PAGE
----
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The Chapel of the Prophet Elias

The Chapel of the Prophet Elias through the years

Lithograph of the Chapel of the Prophet Elijah, by David Roberts, published in 1856. The artist visited the chapel on February 20, 1839.

I took this photograph in 2005. The iconostasion is adorned with both painted icons and paper icon prints. It is painted various shades of blue, with openwork wooden panels set into the central doors.

A few years ago, Russian pilgrims with good intentions brought a new iconostasion for the church. At least the candlestick has remained the same through the years.

6 comments to The Chapel of the Prophet Elias

  • CG

    Is the Russian one still in place? In my view, only the ikons are preferable to the earlier ones, but both ikonostasia seem at odds with the superb simplicity of the altar shown in your previous photographs.

  • Catherine Fairchild

    In the lithograph, the candlestick is leaning at such an odd angle, it seems to defy gravity. Do you know of any reason for this?

    • Father Justin

      One of the feet must have come off. The candlestick is leaning over, resting on the rim of the base. It has since been repaired. The lithographs of David Roberts are unsurpassed for capturing the ethos of each site, but he did take liberties. The iconostasion must have had icons in place, but he drew it as an empty screen on one side, to show more clearly the cave at the back.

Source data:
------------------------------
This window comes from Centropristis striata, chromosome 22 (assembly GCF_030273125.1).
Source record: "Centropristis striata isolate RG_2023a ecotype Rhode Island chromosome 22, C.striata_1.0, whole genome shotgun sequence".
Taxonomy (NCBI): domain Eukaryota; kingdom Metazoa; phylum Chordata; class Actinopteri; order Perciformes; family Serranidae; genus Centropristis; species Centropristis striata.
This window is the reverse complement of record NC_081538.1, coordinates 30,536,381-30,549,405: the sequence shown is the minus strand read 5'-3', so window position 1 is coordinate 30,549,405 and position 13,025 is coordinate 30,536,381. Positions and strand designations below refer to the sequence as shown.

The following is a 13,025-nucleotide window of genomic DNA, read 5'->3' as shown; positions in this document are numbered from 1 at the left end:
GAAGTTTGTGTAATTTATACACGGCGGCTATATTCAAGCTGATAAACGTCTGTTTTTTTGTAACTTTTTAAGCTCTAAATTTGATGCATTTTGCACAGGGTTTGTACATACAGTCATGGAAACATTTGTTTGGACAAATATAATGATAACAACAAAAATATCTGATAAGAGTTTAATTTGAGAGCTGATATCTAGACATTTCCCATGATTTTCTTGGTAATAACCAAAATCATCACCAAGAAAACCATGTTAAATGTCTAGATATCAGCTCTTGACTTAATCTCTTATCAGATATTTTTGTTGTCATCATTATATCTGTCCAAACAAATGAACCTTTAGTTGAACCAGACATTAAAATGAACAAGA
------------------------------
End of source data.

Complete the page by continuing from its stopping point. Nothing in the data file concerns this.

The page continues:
• Elizabeth

    David Roberts’ version makes it look like a much taller space with a square ceiling. The church space itself, looks totally different between his rendition and the modern photography even though the iconostasis is quite similar with the first photo. Has the interior been changed, turned into a vaulted structure, since he did his painting?

    • Father Justin

      David Roberts made careful sketches during his travels to the Holy Land, Sinai, and Egypt (1838-1840), and from these, lithographs were created for the publication of his work. These prints are unsurpassed for capturing the scene, but cannot always be trusted for details. He made a sketch of the inside of the Sinai basilica, but in the lithograph, mouldings have been added to the arches which are not there. The ceiling in the chapel of the Prophet Elias is something like a barrel vault. This may not have presented any details when he made the sketch, and then a high flat ceiling was added in the lithograph.

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